Today we’d like to introduce you to Sarah Ball.
Thanks for sharing your story with us Sarah. So, let’s start at the beginning and we can move on from there.
I am Sarah, a first-generation American on my mom’s side. My mom came here from Vietnam in 1975, after the fall of Saigon. Growing up I always liked to joke that to her, I could be one of three things: a doctor; a lawyer; or a failure. I always struggled with the battle between what I fantasized about doing, and what I knew was expected of me. I moved back to LA in 2014 after not living here since I was eleven, was working in the entertainment industry but it really wasn’t for me.
Agriculture runs in my family. My uncle owns one of the largest organic apple farms in the state of California and I spent so much of my childhood in the orchards and wild places of the Cuyama Valley, about 2 ½ hours north of LA. But I never made the connection between what I loved to do, and what I could possibly do to make money — I’ve always been so dead set on working in a creative field, as an artist, a poet, a filmmaker, or a writer. Being a farmer never once crossed my mind until 2016.
That year, my birthday present from my mother was quite literally a cooler full of baby lobsters. She was so excited because she had hatched them herself: her newest hobby was aquaponics. It was too hard for her to find her favorite Asian vegetables anywhere near her all-white Texas neighborhood, so she started growing them in her garage. When she gave me the cooler, all I could do was roll my eyes. I was too busy to raise lobsters, and besides, I thought it was really weird. Plus, I didn’t have the space and would have to put them in my grandmother’s backyard in Silverlake. I wasn’t interested in devoting any of my time to all this weirdness, but my mom was excited, so there I was with my cooler full of baby lobsters. I set them up at my grandma’s house, then little by little, I started enjoying my lunch breaks spent in Silverlake with my lobsters. I started appreciating the education I was receiving in keeping the little guys alive. Aquaculture was suddenly becoming a fully-fledged interest of mine.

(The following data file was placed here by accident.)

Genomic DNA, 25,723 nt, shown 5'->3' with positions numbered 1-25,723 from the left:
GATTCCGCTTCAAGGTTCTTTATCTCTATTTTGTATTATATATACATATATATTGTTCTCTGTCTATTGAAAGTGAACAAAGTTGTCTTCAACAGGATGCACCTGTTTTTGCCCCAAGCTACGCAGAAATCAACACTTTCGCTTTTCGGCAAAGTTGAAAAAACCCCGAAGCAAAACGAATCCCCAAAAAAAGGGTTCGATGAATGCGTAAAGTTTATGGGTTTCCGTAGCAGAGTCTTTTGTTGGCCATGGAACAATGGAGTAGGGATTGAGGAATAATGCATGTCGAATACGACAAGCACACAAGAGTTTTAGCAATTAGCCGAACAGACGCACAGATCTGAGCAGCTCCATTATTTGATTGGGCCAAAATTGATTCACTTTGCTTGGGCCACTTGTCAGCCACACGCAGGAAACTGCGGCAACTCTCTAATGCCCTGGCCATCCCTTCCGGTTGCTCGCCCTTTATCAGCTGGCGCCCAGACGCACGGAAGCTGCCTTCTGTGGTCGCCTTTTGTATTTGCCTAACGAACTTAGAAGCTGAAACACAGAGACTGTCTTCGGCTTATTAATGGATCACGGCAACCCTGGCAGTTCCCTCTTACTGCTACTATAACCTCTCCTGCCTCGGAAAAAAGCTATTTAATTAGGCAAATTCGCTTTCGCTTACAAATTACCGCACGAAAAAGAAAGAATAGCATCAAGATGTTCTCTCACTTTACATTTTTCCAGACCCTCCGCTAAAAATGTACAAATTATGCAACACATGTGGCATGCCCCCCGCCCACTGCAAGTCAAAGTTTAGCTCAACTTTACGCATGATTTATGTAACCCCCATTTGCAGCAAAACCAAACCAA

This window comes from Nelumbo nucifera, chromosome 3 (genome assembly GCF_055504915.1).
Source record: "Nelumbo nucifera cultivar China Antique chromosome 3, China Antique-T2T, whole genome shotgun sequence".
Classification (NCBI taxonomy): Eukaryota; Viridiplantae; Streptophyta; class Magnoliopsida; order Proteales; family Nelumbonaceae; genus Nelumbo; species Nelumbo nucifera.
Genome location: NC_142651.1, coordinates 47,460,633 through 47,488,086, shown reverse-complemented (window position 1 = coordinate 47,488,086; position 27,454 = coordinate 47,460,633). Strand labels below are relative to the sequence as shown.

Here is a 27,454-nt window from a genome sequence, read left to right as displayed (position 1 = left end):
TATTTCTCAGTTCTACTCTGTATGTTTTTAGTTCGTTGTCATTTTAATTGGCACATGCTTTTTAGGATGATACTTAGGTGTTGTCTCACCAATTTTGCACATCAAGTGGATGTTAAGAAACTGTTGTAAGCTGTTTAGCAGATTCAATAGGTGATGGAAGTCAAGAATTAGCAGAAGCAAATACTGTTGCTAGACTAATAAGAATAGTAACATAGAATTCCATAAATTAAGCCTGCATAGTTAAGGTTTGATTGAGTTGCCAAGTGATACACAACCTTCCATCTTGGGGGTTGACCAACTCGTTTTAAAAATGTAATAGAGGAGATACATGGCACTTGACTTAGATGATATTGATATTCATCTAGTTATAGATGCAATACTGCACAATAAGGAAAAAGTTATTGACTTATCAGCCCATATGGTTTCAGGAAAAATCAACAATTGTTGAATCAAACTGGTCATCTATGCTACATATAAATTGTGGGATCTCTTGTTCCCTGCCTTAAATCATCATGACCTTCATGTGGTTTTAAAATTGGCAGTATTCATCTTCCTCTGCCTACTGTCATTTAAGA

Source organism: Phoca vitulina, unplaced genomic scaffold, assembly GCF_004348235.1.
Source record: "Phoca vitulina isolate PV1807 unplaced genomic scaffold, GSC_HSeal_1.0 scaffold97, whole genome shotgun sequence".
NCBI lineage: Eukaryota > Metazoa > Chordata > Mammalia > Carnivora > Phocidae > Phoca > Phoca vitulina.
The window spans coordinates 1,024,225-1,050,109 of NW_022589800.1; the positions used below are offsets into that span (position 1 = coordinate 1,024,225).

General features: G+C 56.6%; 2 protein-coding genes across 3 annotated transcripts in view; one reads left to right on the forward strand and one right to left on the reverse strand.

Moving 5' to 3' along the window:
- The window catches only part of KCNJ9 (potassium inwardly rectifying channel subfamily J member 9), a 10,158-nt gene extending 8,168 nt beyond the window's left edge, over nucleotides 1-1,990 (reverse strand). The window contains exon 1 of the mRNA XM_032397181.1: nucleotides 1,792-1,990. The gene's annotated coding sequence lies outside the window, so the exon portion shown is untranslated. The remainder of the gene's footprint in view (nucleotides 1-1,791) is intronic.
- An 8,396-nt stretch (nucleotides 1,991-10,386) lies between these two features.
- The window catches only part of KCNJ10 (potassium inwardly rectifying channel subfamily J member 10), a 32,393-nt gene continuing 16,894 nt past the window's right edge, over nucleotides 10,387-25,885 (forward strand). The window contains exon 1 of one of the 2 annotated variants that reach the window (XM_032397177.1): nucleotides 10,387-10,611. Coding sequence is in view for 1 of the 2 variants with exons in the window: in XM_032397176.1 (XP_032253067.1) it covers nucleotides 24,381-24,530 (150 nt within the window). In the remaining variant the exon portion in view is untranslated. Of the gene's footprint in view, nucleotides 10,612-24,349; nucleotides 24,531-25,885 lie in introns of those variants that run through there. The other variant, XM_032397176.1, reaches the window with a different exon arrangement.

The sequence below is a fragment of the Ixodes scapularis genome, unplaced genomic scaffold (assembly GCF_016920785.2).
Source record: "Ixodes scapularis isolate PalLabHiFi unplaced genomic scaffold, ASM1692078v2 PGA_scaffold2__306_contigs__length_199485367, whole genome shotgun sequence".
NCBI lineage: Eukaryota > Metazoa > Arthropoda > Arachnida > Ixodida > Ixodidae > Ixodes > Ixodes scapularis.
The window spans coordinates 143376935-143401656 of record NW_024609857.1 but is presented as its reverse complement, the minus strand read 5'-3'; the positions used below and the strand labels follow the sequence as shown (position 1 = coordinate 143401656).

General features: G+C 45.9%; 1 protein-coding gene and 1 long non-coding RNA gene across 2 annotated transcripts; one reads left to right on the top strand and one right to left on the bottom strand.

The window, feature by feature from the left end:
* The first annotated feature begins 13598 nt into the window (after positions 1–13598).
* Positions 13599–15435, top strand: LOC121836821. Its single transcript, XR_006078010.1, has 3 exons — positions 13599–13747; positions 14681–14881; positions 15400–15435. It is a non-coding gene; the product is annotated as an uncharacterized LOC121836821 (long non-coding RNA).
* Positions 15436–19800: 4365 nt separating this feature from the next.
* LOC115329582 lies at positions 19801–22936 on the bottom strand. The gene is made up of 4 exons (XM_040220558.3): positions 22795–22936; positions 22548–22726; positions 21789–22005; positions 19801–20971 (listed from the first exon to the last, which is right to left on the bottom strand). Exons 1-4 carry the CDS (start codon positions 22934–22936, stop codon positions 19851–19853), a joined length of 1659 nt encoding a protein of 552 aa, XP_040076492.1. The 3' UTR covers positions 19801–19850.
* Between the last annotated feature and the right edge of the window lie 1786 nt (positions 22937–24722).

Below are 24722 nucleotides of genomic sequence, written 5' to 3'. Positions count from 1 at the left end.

It’s impossible to engage in a hobby like lobster-raising without coming across the statistics of our food supply chain here in America. Turns out, shrimp is the largest imported commodity in the United States after oil. Most of it is imported from overseas, where it’s farmed under conditions we might not agree with. The FDA only checks about 2% of the shrimp coming in, so there’s no way to tell what’s in it. I started to see a real need for there to be an established local supply of fresh shrimp in Los Angeles.